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Book Five
we look in on the living
The fi t of remembering
has spent itself, the old ones
have gone back into their dark,
the night smells of meadows drift
in the pre-dawn air currents,
we can hear cattle stirring.
We are standing near a sign
at the edge of the valley,
a bend of the White River
shines gray in the black meadows
and the few stars, far apart,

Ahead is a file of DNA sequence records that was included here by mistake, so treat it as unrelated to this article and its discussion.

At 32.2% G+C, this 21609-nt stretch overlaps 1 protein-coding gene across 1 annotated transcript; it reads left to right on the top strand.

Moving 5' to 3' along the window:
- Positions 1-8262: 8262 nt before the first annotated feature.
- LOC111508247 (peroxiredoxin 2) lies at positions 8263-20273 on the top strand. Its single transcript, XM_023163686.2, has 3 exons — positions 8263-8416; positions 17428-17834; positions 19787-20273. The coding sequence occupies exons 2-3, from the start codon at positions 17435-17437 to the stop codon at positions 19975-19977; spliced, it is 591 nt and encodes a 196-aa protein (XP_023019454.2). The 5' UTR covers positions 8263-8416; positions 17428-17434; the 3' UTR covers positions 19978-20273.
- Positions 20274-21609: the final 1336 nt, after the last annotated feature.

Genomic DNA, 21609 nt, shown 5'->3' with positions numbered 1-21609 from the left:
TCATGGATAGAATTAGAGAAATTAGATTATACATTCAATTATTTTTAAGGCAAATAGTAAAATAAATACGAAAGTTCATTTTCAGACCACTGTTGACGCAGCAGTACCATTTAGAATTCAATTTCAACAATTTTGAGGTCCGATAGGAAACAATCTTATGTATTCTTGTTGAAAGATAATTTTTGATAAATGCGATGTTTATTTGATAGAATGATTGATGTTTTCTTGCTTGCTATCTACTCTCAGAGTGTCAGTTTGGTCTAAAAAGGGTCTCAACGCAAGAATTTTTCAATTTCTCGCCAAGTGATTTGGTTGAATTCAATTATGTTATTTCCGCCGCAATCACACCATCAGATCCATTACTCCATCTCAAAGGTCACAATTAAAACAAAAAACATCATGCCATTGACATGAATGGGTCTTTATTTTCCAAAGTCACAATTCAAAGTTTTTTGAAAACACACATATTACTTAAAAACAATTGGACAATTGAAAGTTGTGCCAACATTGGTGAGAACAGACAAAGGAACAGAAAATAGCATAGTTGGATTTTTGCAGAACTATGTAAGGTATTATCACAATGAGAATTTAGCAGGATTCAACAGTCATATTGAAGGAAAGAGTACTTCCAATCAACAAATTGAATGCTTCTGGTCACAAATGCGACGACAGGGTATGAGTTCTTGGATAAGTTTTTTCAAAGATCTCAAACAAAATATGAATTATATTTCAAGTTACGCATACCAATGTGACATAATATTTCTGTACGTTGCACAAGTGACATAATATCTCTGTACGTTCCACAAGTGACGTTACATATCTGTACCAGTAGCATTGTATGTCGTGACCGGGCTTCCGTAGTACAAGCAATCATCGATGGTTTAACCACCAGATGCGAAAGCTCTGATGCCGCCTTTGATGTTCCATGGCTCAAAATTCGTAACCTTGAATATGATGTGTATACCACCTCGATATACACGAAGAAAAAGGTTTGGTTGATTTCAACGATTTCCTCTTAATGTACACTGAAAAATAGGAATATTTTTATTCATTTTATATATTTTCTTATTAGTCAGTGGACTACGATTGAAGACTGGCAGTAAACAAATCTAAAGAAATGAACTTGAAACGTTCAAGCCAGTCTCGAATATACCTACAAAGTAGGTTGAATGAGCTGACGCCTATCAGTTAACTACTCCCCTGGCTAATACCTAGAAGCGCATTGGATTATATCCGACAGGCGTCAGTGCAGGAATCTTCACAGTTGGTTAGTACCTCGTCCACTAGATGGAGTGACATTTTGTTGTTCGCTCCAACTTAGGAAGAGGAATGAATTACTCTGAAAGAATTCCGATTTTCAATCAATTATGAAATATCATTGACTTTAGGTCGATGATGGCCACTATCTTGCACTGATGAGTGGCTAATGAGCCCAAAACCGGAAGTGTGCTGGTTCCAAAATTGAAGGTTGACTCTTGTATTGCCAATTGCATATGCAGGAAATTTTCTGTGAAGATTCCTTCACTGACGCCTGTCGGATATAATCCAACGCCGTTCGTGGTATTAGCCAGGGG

look small now, and inactive;
and it is Nathan Meeker
who is remembering now --
rather, coming to the end
of remembering. He says,
`What a slight thing the end is
or rather the after-end.
One visits the stone, maybe
there's a little clear vapor
of a presence standing up
in the consciousness, over
the incised name. -- Small boulders,
for Ouray, in a loose heap.
And the end itself -- for me,
when the Ute bullet entered
my forehead it was a burst
of light, soundless, and then
immensely high, separate,